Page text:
Obviously, this is going to be a big story for, like, well…forever. Although Marvel has been acquired and batted around many times in its 70-year history, Disney is…the final redoubt. Once you enter the House of Mouse, you stay there, especially when they flew you out for $4 billion. The acquisition/merger is even being seen as a kick start for the entire economy — it’s certainly the biggest deal of the post Great Recession world. CNN writes:
But if Monday’s mergers are the start of a trend, that might be an even stronger signal from Corporate America that the worst could be over. “It has been a slow period for mergers and it’s not that different from other recessions. But we’re cautiously optimistic about the deal pipeline. Hopefully, Monday’s deals portend good things to come,” said Mike Shannon, co-manager with the Merger Fund, a mutual fund that invests in stocks involved in takeover situations.
Yet, it’s with a bit of sadness that we contemplate the end of Marvel the rebel, Marvel the renegade. Marvel, whose public stock offerings and financials were readily available at a moments notice. The Marvel that hired Michael Kupperman and Jason and Johnny Ryan. That Marvel may stay around for a while, but it is far less likely to be a priority under the guidance of the biggest IP corporation on Earth.
We’re still collating reactions and speculations, but here’s a little cheat sheet:
- Movies: The NY Times has details. Current deals will stay in place, thus Marvel’s remaining five picture distro deal with Paramount — but Disney will want its piece of that pie.
Over the long haul, Paramount has the most to lose, as Disney works Marvel into its system. Only last September, Paramount, a unit of Viacom, announced an agreement to distribute five Marvel films, including two “Iron Man” sequels, over several years.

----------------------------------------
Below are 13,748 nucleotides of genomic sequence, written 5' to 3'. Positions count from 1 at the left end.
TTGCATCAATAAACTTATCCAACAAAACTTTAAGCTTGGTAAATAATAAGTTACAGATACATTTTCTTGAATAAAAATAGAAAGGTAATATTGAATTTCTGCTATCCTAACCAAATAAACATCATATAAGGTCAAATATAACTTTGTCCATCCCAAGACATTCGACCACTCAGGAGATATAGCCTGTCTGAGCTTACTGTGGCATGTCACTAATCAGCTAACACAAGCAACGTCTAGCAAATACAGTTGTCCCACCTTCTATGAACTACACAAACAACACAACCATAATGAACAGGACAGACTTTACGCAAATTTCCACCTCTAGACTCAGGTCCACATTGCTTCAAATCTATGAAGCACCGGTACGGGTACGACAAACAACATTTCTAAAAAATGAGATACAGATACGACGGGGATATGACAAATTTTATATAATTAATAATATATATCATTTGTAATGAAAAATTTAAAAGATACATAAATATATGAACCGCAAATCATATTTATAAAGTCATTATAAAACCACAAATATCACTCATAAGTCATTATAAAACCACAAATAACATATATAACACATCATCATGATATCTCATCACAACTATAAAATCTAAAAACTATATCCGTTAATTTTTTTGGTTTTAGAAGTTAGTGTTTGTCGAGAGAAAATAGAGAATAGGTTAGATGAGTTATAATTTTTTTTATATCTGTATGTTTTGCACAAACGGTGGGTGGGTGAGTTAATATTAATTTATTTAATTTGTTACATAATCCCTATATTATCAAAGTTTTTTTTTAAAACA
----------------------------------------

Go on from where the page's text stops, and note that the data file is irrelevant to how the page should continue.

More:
Disney said it would honor Marvel’s studio contracts, but the goal was clearly to bring “Iron Man” and others in-house over time.
“We believe Viacom is unlikely to retain distribution rights to Marvel films after the agreement,” Michael C. Morris, a UBS analyst, wrote in a research note.
In addition, the piece points out how Marvel was having some difficulty financing its own films — obviously a deal with Disney will clear that problem right up.
- TV: Here things look golden, as
Disney XD, a new cable channel aimed at boys, already licenses 20 hours of programming a week from Marvel. As Disney seeks to expand that channel, particularly overseas, Marvel will play an even greater role.
Disney was hoping to snag more boys with Disney XD, but until Marvel came along wasn’t doing too hot. Marvel has lots of TV deals but they are more short term and Disney’s existing TV animation infrastructure will be a boon here.
- Theme parks: Universal’s Adventure Island may be on shaky ground here. Perhaps when existing licensing deals run out, the Hulk ride can be rebranded as the Jolly Green Giant? Obviously, Disney will want to get the Marvel characters into its domestic parks (internationally, Marvel does not have deals in place) but it could take a long time.
On the other hand….can you imagine what Disney’s Imagineering could do with Galactus and the Silver Surfer? WOW.
- Publishing: Well, that’s a good question. We’ll have more on that tomorrow.
For a more informed take on all the above, check out Marv Wolfman’s blog. Wolfman is a former Marvel E-i-C and is the founding comics editor for Disney Adventures, so he has a good take on the bigger picture:
Publishing. Well, that’s the big one, isn’t it? At least for us. Actually, only for us. The big ones in reality are movies, TV and video games. One major video game hit can make more money than 95% of all movies. But let’s talk comics. What division will that fall under? Publishing? Movies? Consumer Products? Something else? What happens to Marvel Comics will depend on which Disney company it falls under and as of 1:30PM, I don’t know the answer to that.